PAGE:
Wednesday September 27, 2023

The feminist history of Nur Jahan

December 01, 2018

After my two columns on Kishwar Naheed and Fahmida Riaz, this article deals with Empress Nur Jahan. Why, you might ask. You will get the answer to this question at the end of this article.

That history is a male-dominated discipline is quite obvious. The history of the Subcontinent is no different. It is about men, for men, and mostly written by men. In the entire history of this region, not many outstanding women have been written about. Razia Sultan, Nur Jahan, Chand Bibi, Zeenat Mahal, Hazrat Mahal, and the Rani of Jhansi are a few names that come to mind.

But not much has been written about other prominent figures, such as Gulbadan Begum, Jahan Ara Begum, and Zebunnissa. Even these women require the mention of a male relative to help us place them properly. For example, Nur Jahan is mostly known as the favourite wife of Emperor Jahangir. Zeenat Mahal is only mentioned with reference to Bahadur Shah Zafar. Any mention of Hazrat Mahal carries a reference to Nawab Wajid Ali Shah. For Gulbadan Begum, you need to clarify that she was the daughter of Emperor Babur and Humayun’s sister, even though she was a writer in her own right and penned ‘Humayun Nama’.

Similarly, for Jahan Ara Begum (the author of ‘Moonisul Arwaah’) and Zebunnissa Makhfi (an accomplished poet), you need to mention that they were daughters of emperors Shah Jahan and Aurangzeb, respectively. During the past few decades, some female historians have contributed towards writing history from the perspective of women. Rekha Misra from the University of Allahabad wrote her seminal work, ‘Women in Mughal India (1526-1748)’; Renuka Nath penned ‘Notable Mughal and Hindu Women in the 16th and 17th centuries AD’; and Afshan Bukhari wrote a doctoral dissertation titled ‘Jahan Ara Begum’s patronage, piety, and self-representation in 17th century Mughal India’.

From Punjab University, Rukhsana Iftikhar’s ‘Cultural Contribution of Mughal Ladies’ has contributed to our understanding of the role of women in the Mughal period. Ruby Lal, an eminent historian of Mughal India, has recently written a few articles and books that present history from a feminist perspective.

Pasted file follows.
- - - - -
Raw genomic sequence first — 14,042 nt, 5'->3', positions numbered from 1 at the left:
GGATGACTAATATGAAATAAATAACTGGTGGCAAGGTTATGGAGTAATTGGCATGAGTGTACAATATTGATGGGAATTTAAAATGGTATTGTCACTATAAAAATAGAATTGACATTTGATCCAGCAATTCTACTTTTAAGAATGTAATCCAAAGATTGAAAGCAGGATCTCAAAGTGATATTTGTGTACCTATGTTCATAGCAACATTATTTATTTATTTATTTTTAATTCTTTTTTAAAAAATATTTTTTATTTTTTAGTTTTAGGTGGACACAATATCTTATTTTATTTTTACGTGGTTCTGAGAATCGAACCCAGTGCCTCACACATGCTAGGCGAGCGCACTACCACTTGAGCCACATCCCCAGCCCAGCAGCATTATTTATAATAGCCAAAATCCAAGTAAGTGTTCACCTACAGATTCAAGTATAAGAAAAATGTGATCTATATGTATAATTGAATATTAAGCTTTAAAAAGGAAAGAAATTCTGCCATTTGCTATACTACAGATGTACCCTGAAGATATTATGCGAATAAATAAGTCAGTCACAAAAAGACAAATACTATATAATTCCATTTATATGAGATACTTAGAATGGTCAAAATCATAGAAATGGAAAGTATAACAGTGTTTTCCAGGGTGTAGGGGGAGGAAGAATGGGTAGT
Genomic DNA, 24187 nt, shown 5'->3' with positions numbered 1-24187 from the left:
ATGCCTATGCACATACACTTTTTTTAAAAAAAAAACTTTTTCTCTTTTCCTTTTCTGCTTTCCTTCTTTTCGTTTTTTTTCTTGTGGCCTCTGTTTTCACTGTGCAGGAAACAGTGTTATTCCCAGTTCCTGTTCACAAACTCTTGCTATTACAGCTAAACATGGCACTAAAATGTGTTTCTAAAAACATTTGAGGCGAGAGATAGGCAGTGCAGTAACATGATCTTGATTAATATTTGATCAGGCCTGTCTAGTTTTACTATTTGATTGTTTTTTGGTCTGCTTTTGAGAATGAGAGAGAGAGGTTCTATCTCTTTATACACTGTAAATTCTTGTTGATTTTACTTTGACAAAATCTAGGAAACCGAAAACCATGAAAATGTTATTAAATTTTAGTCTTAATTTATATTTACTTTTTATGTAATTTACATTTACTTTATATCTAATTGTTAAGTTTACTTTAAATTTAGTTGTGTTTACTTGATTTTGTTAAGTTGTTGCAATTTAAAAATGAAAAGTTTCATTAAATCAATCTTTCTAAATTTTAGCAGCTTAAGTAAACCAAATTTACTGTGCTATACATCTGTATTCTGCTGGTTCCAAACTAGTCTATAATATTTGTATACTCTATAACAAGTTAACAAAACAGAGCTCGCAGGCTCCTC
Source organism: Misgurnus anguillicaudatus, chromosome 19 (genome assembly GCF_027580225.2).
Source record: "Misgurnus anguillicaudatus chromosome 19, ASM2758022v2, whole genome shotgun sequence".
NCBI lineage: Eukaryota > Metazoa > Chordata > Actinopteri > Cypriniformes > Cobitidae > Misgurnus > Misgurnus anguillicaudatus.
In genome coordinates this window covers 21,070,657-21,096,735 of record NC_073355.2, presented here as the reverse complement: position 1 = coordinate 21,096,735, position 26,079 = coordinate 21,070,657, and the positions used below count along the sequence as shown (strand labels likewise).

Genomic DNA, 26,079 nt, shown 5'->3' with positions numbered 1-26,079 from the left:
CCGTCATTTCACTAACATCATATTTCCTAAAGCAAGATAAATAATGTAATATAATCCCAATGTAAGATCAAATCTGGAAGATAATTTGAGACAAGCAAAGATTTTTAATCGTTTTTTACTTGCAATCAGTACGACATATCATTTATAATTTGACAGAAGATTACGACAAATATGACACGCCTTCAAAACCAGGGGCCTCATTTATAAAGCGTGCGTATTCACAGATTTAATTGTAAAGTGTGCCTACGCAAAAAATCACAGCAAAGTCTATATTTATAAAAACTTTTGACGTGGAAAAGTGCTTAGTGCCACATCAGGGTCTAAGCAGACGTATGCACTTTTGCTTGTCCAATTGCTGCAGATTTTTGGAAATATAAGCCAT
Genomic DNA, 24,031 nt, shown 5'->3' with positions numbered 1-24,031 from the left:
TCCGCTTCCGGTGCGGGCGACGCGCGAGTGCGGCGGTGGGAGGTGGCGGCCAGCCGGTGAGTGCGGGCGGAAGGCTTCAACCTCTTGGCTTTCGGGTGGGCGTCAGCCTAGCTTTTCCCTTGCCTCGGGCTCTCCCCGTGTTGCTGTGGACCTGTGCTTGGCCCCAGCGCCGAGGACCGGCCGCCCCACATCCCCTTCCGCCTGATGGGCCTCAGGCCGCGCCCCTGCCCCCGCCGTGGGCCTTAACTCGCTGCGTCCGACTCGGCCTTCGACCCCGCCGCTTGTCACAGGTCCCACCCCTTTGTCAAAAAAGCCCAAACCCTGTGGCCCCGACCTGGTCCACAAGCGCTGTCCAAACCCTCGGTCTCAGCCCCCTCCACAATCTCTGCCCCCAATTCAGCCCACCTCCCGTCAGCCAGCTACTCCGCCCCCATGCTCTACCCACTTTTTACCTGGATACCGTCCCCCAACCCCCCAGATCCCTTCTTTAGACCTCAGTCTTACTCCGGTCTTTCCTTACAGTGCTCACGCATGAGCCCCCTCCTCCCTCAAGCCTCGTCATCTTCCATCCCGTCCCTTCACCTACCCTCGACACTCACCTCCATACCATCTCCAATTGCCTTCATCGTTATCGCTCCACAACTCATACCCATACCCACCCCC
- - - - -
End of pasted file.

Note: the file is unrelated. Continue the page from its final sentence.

Ruby Lal’s ‘Historicising the Harem: The challenge of a princess’s memoir’, ‘Domesticity and power in the early Mughal world’ and ‘Coming of Age in Nineteenth-century India’ have attracted attention from readers interested in history. Now, her new book titled ‘Empress: The Astonishing Reign of Nur Jahan’ is another addition to the scholarly work on women’s history.

Nur Jahan was not only the royal consort of Emperor Jahangir, but also a decision-maker and a co-sovereign whose name appeared on the coins issued during Emperor Jahangir’s reign. I had a few books on Nur Jahan in my collection. But I found Ruby Lal’s book to be the most scholarly and easy-to-read. The problem with most academic work is that it becomes tedious for general readers. That is one of the reasons Nasim Hijazi becomes a bestseller in a country like Pakistan, even though his pseudo-history is more fictitious than historical.

In Pakistan, Dr Mubarak Ali has tried to break the tradition of concocting history to serve nationalistic and religious purposes. His books have presented a non-official version of history in Pakistan – and that too in Urdu so that even students at public-sector educational institutions can benefit from them.

Ruby Lal has delved deeper into the original sources of Mughal history – from ‘Tuzk-e-Babri’ and Gulbadan Begum’s ‘Humayun Nama’ to Abul Fazl’s ‘Akbar Nama’ and Emperor Jahangir’s ‘Tuzk-e-Jahangiri’ – as any good book on Nur Jahan has to start with some background on Afghanistan, Central Asia, and India during the 16th century.